Stay-at-home order possible in Turkey if coronavirus outbreak worsens: report

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Photo by Milena Trifonova on Unsplash

Turkey could order the public to stay at home if coronavirus infections continue to spread, the government said on Thursday as it clamped down further on medical equipment leaving the country, Reuters reported.

The government announced a stay-at-home measure for people older than 65 over the weekend but not for the general public as some other countries have done.

Istanbul’s mayor urged national authorities to do so on Thursday, saying nearly a million people were still using public transportation in the country’s largest city.

The highly contagious respiratory disease has killed 59 in Turkey after cases surged in two weeks to 2,433.

“Complete social isolation is always on our agenda,” Interior Minister Suleyman Soylu said on AHaber TV. Asked whether a complete curfew would be announced, he said, “If we can’t prevent spread of the epidemic with the steps we’ve already taken, we can of course take the most stringent measure.”

To contain the virus Ankara has closed schools, cafes and bars, banned community prayers and suspended sports matches and flights. President Recep Tayyip Erdogan said Turkey, which has a population of about 83 million, would overcome the coronavirus outbreak in two to three weeks.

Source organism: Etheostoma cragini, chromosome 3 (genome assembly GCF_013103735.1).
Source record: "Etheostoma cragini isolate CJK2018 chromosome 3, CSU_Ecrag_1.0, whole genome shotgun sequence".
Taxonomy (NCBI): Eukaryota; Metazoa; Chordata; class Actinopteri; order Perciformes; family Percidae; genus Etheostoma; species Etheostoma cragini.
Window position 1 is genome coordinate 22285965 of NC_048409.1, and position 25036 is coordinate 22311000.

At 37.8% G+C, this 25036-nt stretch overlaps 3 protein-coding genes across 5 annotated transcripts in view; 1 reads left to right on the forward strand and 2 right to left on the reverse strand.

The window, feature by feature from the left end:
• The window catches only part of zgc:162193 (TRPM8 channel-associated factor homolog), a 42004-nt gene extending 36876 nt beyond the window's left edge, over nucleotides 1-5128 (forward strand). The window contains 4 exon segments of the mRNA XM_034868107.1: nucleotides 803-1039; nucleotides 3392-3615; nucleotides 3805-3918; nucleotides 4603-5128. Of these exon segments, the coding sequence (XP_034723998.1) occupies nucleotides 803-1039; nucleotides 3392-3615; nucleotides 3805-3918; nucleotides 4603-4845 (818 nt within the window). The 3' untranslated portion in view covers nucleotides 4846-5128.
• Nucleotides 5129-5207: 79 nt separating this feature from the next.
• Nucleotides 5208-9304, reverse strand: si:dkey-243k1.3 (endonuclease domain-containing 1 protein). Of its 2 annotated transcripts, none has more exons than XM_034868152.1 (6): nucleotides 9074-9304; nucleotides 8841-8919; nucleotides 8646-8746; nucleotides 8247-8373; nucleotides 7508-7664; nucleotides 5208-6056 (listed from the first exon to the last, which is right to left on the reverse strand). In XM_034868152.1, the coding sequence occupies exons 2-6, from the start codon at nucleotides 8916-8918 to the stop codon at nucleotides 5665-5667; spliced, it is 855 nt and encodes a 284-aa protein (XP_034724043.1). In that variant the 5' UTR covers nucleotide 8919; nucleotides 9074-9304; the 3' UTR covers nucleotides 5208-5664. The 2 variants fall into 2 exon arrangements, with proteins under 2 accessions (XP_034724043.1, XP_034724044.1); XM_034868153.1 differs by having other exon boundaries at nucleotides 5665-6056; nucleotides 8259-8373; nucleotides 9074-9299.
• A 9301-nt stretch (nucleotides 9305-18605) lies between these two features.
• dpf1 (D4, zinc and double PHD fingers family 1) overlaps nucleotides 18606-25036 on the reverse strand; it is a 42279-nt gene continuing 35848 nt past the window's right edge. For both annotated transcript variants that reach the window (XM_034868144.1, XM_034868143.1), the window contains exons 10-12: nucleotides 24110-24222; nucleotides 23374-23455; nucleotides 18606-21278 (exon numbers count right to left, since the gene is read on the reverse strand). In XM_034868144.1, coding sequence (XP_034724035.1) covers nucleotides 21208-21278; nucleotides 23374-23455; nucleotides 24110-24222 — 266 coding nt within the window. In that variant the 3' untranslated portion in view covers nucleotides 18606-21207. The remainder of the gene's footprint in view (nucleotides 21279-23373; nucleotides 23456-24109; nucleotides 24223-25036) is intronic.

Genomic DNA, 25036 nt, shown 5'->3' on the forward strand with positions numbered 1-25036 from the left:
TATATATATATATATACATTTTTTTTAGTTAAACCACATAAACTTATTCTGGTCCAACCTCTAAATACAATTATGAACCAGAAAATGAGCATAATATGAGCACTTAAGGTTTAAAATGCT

However Istanbul Mayor Ekrem İmamoğlu called on the government to impose a general stay-at-home order, at least in his city if it was not possible nationwide.

“We are in the most critical phase of the outbreak,” he said on Twitter. “If the necessary steps aren’t taken today, we’ll regret it in the future.”

Separately on Thursday, the government decreed that companies now need permission from authorities to export medical equipment used for respiratory support, given rising domestic demand.

The rule covers ventilators and related equipment, oxygen concentrators, intubation tubes, intensive care monitors and other medical equipment. Ankara previously said it would stop exporting locally made face masks.

Turkey’s Higher Education Council said there would be no face-to-face classes in the spring term, distance learning would continue and university exams would be postponed to July 25-26.

Separately, the central government said all municipal meetings in April, May and June should be postponed except under extraordinary circumstances.

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